Inspectors found that while an internal audit had identified deficiencies in practice, no action had been taken to make improvements. This had resulted in service users experiencing “loss and disadvantage in relation to their finances”.

During a meeting with RQIA in September 12 2013, staff acknowledged that Autism Initiatives NI managers had become aware of these matters in May 2013, however had failed to reinstate the appropriate payments or reimburse service users for missing payments.

Autism Initiatives NI provided assurance at the meeting that since the inspection of September 3 2013, its clients had received full reimbursement in relation to any outstanding sums.

Following separate inspections at another Autism Initiatives NI service, Rathgill Link domiciliary care agency in Bangor was issued with a failure to comply notice on September 9 2013.

Concerns had been raised by inspectors in August 2013 after it emerged that service users had been paying in full the costs of the telephone and broadband, despite the fact that they were reported to have made no use of the broadband facility within their home.

Inspectors concluded that this had been maintained to solely meet the needs of staff working in their home. RQIA was advised of a proposal to ensure that tenant would pay no more than 50% of the costs of the telephone and broadband within their home.

The regulator raised concerns in relation to how this figure had been derived and the appropriateness of the maintenance of a broadband account for which the service user “had no need”.

Following the inspection in August, the organisation assured RQIA of the immediate cessation of these practices. However, during a meeting with Autism Initiatives NI on September 4 2013, inspectors noted that it was evident that no action had been taken to cease the practice and that agency staff continued to make use of the service users’ private broadband account.


RQIA confirmed that compliance with all Autism Initiatives NI’s outstanding failure to comply notices is required by November 2013.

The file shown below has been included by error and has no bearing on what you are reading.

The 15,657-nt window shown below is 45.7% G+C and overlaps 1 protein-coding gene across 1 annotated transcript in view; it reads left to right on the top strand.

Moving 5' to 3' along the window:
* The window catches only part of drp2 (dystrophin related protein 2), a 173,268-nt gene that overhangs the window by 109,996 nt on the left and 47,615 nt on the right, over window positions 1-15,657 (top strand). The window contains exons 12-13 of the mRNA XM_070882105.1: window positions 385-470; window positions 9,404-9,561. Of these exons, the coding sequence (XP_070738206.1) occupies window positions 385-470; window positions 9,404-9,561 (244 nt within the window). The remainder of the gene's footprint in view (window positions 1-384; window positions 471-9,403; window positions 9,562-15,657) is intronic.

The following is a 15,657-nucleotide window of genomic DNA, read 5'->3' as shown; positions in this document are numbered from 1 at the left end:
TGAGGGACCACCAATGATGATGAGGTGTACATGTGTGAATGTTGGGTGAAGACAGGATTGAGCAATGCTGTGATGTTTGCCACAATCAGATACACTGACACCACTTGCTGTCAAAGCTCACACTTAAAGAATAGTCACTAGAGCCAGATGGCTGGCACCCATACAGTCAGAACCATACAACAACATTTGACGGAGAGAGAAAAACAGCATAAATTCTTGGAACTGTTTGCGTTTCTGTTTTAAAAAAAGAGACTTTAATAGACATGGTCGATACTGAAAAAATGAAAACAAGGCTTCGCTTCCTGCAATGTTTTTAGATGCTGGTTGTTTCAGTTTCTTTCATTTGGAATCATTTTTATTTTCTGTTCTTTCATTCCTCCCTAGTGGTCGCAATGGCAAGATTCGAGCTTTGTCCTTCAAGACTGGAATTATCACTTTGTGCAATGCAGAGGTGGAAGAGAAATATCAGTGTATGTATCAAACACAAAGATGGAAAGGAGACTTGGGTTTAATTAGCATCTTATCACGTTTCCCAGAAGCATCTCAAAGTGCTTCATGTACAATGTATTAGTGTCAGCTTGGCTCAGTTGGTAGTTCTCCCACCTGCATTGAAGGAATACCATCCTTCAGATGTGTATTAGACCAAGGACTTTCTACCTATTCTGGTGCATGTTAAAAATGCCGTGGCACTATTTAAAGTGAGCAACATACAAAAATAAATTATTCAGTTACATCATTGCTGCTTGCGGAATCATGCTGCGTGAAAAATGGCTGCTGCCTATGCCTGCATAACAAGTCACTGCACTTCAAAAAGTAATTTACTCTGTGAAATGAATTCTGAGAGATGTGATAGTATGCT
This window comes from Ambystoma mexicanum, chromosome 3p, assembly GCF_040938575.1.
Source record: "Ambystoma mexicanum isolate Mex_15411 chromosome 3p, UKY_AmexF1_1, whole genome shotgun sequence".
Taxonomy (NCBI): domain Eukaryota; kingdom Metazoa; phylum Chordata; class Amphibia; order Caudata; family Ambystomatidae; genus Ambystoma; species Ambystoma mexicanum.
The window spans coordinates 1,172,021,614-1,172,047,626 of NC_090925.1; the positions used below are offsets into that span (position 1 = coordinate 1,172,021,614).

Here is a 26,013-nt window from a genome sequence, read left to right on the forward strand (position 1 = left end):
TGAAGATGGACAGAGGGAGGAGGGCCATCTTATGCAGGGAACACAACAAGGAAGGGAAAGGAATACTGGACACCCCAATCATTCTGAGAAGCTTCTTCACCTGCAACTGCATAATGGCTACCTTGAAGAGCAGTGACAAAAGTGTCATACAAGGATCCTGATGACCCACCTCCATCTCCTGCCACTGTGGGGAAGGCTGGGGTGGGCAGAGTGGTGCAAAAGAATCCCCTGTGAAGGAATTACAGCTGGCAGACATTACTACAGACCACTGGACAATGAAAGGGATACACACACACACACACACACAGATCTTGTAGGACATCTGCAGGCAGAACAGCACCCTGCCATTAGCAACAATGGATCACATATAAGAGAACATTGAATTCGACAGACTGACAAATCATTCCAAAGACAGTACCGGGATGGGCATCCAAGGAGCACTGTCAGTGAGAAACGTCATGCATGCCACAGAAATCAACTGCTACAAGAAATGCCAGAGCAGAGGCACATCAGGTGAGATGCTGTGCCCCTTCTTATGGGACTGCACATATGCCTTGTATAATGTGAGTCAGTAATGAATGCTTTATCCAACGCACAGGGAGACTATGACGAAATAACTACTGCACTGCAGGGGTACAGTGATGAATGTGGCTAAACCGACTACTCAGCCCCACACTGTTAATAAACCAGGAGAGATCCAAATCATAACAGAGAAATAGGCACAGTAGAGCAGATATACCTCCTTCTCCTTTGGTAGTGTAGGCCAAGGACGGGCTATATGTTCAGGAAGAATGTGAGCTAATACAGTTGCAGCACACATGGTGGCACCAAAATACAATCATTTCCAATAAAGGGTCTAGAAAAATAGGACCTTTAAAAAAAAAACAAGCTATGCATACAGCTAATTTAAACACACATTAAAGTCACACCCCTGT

In the meantime RQIA said it would continue to monitor each service to ensure the “safety and wellbeing of all service users”.

During 2011/12 RQIA employed only one financial inspector who carried out over 70 finance-centric inspections. However, for the period 1 April 2012 – March 2013 another finance inspector was appointed and a further 160 inspections were carried out.

In a statement to The Detail a spokesperson for RQIA said: “Over the past year, RQIA, in its financial inspections, has placed a considerable focus on services catering for clients with a learning disability, where there may be significant monies in place to support the client base.

“In addition where specific concerns are identified through regulatory activity or intelligence, we assess the information to determine what action may be necessary This may include further inspection, enforcement action, or notifying relevant authorities – for example HSC trusts – of our concerns."

Autism Initiatives is a registered charity in England and Wales, however its Northern Ireland branch has not yet been officially registered here as Northern Ireland’s Charity Commission is still preparing to register charities here.

After being contacted by The Detail about the latest regulatory activity concerning Autism Initiatives NI, a spokesperson for the commission said: “The Charity Commission for Northern Ireland has not, to date, received a concern about Autism Initiatives Northern Ireland. However, we note the seriousness of the matter and, now that it has been brought to our attention, we will look into the issues raised by RQIA.”

© The Detail 2013